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Knowledge Base

CAR Explanation

Publication Date:  2013-10-18  |   Views:  391  |   Downloads:  0  |   Author:  Mauro80021720  |   Document ID:  EKB1000035203

Contents

Issue Description

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Alarm Information

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Handling Process

First lets review some basic shaping definitions.

CIR (Committed Information Rate)
  • Dictates the output rate one aims to average per second on the interface.
  • Book formula : CIR = Bc / (Tc/1000)


Tc (Time-Interval)
  • It is the time in milliseconds into which a second is divided for transmission intervals.
  • The Tc can’t be adjusted directly, but it can be changed by setting the Bc to a specific value..
  • The maximum value of Tc is 125ms (8 intervals per second) and the minimum value is 10ms (100 intervals per second).
  • Actually 8ms (125 intervals per second) on distributed platforms. On distributed platforms, the Tc must be defined in 4-ms increments. The nearest multiple of 4 ms within the 10-ms target is 8 ms.
  • Book formula :  Tc = (Bc / CIR) x 1000

Bc (Committed Burst Rate)

  • Bc is the number of committed bits allowed to be sent per interval (Tc) to conform with the target-rate (CIR) per second.
  • If Bc worth of bits are sent every interval in a second, the output rate is the CIR.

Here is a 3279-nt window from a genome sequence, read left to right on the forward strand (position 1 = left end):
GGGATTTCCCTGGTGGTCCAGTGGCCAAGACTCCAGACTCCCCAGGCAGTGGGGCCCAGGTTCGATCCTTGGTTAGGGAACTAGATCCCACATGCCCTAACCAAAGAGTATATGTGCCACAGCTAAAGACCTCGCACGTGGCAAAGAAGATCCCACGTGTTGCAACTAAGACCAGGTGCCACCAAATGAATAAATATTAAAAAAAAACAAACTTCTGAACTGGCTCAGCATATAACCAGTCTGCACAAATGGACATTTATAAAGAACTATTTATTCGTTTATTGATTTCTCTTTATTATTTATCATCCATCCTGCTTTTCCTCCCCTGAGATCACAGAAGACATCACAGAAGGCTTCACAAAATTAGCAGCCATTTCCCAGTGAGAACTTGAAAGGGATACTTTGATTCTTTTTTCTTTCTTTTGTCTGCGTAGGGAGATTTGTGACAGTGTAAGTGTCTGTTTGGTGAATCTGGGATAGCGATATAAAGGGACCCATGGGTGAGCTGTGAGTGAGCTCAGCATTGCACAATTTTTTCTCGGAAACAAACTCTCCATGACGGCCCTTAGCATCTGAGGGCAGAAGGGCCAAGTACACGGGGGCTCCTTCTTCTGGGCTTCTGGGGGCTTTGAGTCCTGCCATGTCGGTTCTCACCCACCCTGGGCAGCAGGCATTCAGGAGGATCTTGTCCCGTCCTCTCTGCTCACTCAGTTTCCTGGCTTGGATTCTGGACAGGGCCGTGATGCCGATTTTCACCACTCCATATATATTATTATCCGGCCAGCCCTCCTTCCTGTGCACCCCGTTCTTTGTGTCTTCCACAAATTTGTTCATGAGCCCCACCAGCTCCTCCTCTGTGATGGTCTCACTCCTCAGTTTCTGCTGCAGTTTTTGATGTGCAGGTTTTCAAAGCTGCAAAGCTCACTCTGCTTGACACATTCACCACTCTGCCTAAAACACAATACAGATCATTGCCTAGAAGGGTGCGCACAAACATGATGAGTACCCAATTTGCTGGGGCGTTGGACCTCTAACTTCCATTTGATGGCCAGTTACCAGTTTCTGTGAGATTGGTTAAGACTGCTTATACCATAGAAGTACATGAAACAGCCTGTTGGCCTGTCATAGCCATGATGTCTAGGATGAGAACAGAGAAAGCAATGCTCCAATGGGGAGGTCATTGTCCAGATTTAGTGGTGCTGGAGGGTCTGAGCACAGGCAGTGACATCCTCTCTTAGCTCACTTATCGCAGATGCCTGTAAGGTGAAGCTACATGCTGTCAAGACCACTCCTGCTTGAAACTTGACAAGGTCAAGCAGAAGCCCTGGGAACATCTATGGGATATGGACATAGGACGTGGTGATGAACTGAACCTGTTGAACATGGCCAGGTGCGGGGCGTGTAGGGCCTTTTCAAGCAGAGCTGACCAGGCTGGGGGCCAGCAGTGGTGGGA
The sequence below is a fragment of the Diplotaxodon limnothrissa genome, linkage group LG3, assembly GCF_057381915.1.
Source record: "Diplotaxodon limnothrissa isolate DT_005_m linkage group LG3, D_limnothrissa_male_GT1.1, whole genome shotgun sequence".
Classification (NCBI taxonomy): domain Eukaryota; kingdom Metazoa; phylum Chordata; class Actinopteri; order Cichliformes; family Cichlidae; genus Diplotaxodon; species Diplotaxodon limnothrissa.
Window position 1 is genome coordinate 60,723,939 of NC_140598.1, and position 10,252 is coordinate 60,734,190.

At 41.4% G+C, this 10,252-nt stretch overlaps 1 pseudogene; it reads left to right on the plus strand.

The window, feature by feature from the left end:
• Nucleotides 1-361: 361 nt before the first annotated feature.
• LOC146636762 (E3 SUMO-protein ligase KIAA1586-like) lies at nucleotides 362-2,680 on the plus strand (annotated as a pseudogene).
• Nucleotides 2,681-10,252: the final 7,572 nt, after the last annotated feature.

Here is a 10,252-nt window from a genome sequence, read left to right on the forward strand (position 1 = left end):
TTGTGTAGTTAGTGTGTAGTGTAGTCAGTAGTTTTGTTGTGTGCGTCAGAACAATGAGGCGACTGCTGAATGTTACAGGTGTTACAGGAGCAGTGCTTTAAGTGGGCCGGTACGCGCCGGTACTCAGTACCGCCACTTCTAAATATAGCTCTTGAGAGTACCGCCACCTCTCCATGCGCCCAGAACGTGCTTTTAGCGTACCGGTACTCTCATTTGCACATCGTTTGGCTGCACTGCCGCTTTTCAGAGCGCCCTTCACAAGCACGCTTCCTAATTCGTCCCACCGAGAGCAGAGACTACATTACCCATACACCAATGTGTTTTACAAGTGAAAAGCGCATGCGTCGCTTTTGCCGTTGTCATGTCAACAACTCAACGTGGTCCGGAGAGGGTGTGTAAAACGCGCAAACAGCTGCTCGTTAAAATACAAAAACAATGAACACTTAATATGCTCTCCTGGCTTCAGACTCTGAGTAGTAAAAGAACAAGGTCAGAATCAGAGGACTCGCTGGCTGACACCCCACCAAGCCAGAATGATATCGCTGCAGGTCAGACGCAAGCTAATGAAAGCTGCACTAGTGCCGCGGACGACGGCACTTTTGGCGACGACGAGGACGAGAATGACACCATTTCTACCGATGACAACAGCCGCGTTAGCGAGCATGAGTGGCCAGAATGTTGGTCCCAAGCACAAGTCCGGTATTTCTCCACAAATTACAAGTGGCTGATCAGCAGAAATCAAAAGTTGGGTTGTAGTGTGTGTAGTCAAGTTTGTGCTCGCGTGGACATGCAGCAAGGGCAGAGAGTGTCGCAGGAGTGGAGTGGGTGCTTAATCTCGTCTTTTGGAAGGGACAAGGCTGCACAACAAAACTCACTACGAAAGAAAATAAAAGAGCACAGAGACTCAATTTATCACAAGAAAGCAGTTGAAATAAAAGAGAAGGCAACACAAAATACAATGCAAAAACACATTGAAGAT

• Book formula : Bc = CIR x (Tc/1000)


To work out what the Bc value should be on a 512k link, you need to decide what your Tc should be. A big deciding factor is the most used/important application. For data applications doing large file transfers, a larger Tc is generally recommended. For voice you want the smallest possible Tc, to avoid voice packets having to wait a large amount of milliseconds for the next interval before being sent.

Firstly lets calculate using a Tc of 125ms on a 512k pvc. Using the formula above:

  1. Bc = CIR x (TC/1000)
  2. Bc = 512000 x (125/1000)
  3. Bc = 64000


If we need to use a TC of 10ms on the same pvc:

  1. Bc = CIR x (TC/1000)
  2. Bc = 512000 x (10/1000)
  3. Bc = 5120

If we need to use a TC of 8ms on the same pvc:

  1. Bc = CIR x (TC/1000)
  2. Bc = 512000 x (8/1000)
  3. Bc = 4096

To get the Bc value, I use the following formula and work out the result much quicker.

  • Bc = CIR/Intervals per second

To get the intervals per second, 1000ms/Tc.

Example a Tc of 125 ms  (1000ms/125ms) = 8 intervals

  • 512000/8 = 64000 Bc                     'Tc of 125ms = 8 intervals per second'

Using the rest of the above examples :

  • 512000/100 = 5120 Bc                    'Tc of 10ms = 100 intervals per second'
  • 512000/125 = 4096 Bc                    'Tc of 8ms = 125 intervals per second'

Root Cause

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